You know me, I’m a risk taker. A.k.a I get lazy and bake gnocchi to see what will happen, instead of cook them in boiling water as people are supposed to do.
To justify this sort of moves, I have developed a theory that all great inventors must have been lazy folks who just wanted to make their lives a bit easier… What else would motivate people to work more, and harder, to invent something new had they not seen the option to work less at the end of the process? Just think of all the risks taken! And all the years of research and investment!
Therefore, today I’d like to share with you – no, not a great invention – merely how I make a quiche crust without using unnecessary tools. My lazy-self was thinking, “Why dirty a working surface/board, a rolling pin, and a dough scraper when I can use my 8 fingers instead?” (No, I don’t have 8 finger. I do have 10 like most people. But only 8 get dirty!)
You might like this no-roll method – which can be used for tarts (which are sweet unlike a quiche which is savory; add sugar to the dough) as well – if you:
1. are a great inventor, risk taker… or not
2. are lazy like me
3. like shortcuts
4. are afraid of rolling dough with a rolling pin and/or transferring the rolled dough into the pan. Ouhuhuhuhu, scary.
5. and so on…
Here’s the process:
(Recipe at the end of the post)
Process the dough’s ingredients and stop when they start to form a ball
dump the dough inside your well-greased pan (I like to use butter, no spray.)
First, spread the dough around the edges
then, spread the rest on the bottom
Tighten with your fingers
and again around the edges
and again at the bottom, smoothing things out.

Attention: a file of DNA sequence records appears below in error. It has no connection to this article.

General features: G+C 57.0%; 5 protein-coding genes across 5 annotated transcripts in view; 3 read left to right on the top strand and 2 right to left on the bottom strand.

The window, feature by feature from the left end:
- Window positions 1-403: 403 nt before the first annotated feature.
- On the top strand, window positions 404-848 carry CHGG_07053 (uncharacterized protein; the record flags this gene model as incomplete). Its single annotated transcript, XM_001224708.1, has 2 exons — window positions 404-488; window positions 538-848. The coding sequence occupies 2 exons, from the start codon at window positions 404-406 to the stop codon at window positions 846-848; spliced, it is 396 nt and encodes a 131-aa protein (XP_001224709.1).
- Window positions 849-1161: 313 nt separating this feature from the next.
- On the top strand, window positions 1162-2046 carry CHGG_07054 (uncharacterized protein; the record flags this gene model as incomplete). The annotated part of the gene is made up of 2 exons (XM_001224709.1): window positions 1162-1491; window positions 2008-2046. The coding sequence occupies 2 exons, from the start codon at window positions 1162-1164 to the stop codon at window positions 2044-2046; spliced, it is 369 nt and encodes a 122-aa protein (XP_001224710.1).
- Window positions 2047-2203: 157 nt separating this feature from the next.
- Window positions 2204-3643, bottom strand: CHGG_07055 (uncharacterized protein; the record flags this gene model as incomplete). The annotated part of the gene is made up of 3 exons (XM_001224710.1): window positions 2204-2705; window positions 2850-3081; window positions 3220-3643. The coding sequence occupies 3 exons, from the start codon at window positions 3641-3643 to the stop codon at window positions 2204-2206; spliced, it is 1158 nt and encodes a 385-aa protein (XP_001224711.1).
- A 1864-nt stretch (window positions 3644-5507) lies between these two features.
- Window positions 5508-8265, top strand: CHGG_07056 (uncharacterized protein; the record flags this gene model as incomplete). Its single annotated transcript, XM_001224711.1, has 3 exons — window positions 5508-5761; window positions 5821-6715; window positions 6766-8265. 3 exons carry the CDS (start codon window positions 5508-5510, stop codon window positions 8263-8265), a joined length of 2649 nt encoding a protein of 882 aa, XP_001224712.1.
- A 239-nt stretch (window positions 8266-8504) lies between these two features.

No-roll quiche crust
This is the same dough as the one in the French Onion Quiche recipe only this time I skipped the rolling and blind baking steps. (If you want to perform those steps, check the onion quiche recipe.) The dough turned out with a flaky and crispy bottom, so I guess blind baking was not critical.
For a 10-11-inch tart pan
2 cups flour
9 tablespoons cold unsalted butter, diced
1/2 teaspoon salt
1 egg, lightly beaten
1-2 tablespoons cold water
In a bowl of a food processor fitted with the steel blade, place flour, salt, and butter. Pulse until you get coarse pea-size crumbs, then add the egg and 1 tablespoon of water. Pulse until a moistened crumbs form. If the flour mixture still looks dry and doesn’t form into a ball, add another tablespoon of water and pulse a little more.
Take the dough out of the bowl and dump into a well-greased (tart) pan. With your fingers, work the dough around the edges and the bottom of the pan, spreading it evenly (as shown in the photos above).
Wrap the pan in plastic and refrigerate while you make the quiche filling >>> Click here for the mushroom quiche recipe !